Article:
# Thread: What does it mean to "count" bijections

1. ## What does it mean to "count" bijections

Count the bijections from A to B, given that |A|=|B|= n.

homework hint: No proof required. Count the bijections from {1,2} to {1,2}, then count the bijections from {1,2,3} to {1,2,3}, etc. When you are confident you know the formula for the number of bijections from {1,2,...,n} to {1,2,...n}, then write it down.

My question: what does counting bijections mean? I thought a function was either a bijection or not =|

2. Originally Posted by crabchef
Count the bijections from A to B, given that |A|=|B|= n.

homework hint: No proof required. Count the bijections from {1,2} to {1,2}, then count the bijections from {1,2,3} to {1,2,3}, etc. When you are confident you know the formula for the number of bijections from {1,2,...,n} to {1,2,...n}, then write it down.

My question: what does counting bijections mean? I thought a function was either a bijection or not =|

It means you have to count all the functions that are bijections between two given sets with n elements each. Try it with n = 1,2,3,4 and check whether you can find out a general pattern. Hint: factorial

3. Thanks for the response. I now understand what it means to count a bijection, but I still don't really understand what's going on here.

Let's say n=1, then we have {1} to {1}...There's only one function here that works right? f(x)=x?
Let's say n=2, then we have {1,2} to {1,2}...don't we still only have one function that works, f(x)=x?

I don't understand the problem =(

4. Originally Posted by crabchef
Let's say n=1, then we have {1} to {1}...There's only one function here that works right? f(x)=x?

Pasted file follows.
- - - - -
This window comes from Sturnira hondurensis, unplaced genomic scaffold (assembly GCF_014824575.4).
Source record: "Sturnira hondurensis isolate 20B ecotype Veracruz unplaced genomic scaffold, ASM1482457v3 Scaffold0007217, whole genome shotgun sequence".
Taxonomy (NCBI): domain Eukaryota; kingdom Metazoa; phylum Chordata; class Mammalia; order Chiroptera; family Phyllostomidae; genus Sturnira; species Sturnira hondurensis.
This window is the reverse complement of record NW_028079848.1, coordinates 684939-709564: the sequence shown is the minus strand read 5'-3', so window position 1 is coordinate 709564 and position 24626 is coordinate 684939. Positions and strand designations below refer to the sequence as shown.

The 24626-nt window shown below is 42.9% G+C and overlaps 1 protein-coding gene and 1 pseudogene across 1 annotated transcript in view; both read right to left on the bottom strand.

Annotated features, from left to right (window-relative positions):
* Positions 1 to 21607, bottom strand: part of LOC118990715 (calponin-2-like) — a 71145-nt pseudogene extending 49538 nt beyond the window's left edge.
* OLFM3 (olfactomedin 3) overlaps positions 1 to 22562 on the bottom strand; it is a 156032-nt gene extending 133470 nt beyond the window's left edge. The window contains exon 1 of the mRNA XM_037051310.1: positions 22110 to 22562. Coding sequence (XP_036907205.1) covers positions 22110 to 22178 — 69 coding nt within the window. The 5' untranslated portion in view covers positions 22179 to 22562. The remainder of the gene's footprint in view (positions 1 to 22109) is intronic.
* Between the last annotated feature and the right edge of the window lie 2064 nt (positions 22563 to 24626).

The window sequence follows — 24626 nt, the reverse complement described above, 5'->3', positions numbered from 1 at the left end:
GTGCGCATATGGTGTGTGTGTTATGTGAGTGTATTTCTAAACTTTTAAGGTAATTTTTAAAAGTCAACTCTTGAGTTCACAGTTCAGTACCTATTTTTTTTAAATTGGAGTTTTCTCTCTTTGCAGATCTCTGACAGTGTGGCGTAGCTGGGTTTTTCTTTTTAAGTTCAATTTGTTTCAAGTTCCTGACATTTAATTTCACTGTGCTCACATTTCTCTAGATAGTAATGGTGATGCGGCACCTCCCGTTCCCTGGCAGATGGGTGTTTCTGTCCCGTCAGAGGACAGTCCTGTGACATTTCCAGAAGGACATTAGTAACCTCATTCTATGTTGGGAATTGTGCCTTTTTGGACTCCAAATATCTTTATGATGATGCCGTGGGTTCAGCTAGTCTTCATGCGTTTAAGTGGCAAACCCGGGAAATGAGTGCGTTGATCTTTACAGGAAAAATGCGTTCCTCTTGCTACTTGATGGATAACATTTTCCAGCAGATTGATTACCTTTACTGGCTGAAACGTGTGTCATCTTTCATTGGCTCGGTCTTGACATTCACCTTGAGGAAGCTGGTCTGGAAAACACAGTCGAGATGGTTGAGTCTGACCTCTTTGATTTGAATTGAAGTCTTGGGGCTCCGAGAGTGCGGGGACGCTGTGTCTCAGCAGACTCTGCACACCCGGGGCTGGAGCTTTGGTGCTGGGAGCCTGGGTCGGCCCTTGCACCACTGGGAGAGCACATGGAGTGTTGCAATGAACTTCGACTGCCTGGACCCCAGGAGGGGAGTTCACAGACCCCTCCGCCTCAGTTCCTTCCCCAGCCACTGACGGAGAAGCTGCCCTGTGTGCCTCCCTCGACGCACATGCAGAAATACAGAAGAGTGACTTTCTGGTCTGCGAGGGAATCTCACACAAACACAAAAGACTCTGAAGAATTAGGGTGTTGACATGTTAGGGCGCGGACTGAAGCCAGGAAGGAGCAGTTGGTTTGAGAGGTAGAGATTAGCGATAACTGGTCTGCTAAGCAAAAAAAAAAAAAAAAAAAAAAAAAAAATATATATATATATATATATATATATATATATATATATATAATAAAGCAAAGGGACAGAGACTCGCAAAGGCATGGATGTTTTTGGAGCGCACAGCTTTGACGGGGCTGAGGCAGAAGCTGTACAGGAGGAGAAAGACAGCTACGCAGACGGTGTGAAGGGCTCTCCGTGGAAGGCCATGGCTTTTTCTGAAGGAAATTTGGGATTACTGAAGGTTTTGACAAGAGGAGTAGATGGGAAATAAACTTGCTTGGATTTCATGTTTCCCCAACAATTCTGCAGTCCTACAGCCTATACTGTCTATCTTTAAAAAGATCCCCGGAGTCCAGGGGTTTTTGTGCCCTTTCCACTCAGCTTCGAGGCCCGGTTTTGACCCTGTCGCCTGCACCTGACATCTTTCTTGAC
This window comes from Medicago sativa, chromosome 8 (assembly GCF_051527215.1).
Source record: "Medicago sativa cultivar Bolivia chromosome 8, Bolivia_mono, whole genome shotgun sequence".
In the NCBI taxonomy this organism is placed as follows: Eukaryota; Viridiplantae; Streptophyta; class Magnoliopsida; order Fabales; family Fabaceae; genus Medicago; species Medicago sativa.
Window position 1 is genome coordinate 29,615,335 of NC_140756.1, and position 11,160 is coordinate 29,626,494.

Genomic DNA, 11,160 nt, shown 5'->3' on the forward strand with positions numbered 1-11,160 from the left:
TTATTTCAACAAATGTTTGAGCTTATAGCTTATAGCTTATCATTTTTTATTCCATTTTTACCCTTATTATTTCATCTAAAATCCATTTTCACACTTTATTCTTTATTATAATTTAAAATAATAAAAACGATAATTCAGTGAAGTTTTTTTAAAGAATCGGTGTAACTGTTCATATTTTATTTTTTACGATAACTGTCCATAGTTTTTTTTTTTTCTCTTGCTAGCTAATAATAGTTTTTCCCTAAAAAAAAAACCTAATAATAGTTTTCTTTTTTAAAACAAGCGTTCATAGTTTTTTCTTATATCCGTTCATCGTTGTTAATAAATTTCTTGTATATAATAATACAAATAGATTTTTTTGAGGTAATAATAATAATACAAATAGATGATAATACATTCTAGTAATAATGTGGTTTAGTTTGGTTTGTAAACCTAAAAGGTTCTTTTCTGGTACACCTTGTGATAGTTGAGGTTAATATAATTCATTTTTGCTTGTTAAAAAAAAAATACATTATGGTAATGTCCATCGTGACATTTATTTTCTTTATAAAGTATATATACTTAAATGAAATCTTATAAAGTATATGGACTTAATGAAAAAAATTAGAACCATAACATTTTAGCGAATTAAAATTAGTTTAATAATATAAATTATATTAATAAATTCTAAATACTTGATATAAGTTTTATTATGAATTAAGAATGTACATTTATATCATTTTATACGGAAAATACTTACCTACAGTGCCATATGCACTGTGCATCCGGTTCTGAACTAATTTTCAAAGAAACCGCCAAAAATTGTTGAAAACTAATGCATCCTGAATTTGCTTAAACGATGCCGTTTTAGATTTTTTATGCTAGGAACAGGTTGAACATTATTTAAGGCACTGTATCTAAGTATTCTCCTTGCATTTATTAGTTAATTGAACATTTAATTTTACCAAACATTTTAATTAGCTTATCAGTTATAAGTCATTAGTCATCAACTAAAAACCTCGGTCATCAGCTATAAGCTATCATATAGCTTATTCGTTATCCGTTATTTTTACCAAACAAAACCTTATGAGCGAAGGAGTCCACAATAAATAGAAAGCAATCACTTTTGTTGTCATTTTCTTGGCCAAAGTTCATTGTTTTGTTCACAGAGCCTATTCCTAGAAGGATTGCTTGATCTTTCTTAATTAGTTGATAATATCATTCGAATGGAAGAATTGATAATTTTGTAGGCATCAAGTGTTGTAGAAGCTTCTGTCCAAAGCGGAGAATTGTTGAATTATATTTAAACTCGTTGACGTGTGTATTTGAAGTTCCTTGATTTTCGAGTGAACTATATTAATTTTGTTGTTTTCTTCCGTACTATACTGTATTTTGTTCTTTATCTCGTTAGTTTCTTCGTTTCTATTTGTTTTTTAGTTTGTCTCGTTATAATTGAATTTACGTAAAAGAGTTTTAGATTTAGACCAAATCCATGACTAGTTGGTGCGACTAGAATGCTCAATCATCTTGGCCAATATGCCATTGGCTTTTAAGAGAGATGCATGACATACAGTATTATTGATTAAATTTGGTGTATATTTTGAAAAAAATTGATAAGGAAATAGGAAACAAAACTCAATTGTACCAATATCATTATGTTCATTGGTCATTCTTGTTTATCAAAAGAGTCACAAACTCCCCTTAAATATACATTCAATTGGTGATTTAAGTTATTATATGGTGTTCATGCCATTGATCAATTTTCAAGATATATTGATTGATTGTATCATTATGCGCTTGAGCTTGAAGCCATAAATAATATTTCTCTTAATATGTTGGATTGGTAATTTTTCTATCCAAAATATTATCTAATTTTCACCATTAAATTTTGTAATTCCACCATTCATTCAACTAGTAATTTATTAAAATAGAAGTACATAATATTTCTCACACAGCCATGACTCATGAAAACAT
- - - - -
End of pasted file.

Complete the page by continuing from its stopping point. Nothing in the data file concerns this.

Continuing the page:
Let's say n=2, then we have {1,2} to {1,2}...don't we still only have one function that works, f(x)=x?(
When you say “I don't understand the problem”, that is clearly the case.
There are two bijections from $\{1,2\}\to\{1,2\}$ they are $\{\{1,1),(2,2)\}~\&~\{(1,2),(2,1)\}$.

There are $3!=6$ bijections from $\{1,2,3\}\to\{1,2,3\}$.

So in general, your answer for finite sets is simply $n!$.

5. I think the part that I don't understand is, how did you come up with (1,1),(2,2) and (1,2),(2,1) are bijections of {1,2} to {1,2}?

Edit: Ah, I think I get it. When we say how many bijections are there from {1,2} to {1,2}, are we just asking how many different ways can we match numbers from one set to another? Like 1 can either go to 1 or 2. If the set was {1,2,3} then 1 can go to 1, 2, or 3? This would make sense to me...and gives me n! as an anwer

Thanks for the help guys!!

6. Yes, that's what bijections are. More formally, if you have these two sets, a bijective function between them is one that is one-to-one and onto.

One-to-one means that it connects exactly 1 element from set A and goes to exactly 1 element in set B.
Onto is when for every element x in set B, we have 1 or more elements in A that go to x.

1 ------- 2
2 ------- 1 is a bijection from {1,2,3} to {1,2,3}
3 ------- 3

1 ------- 2
2 ------- 2 is not a bijection since it is neither one to one, nor onto
3 ------- 3

7. No one mentioned it so far, so I will point out the obvious: counting bijections in this case is the same as counting permutations.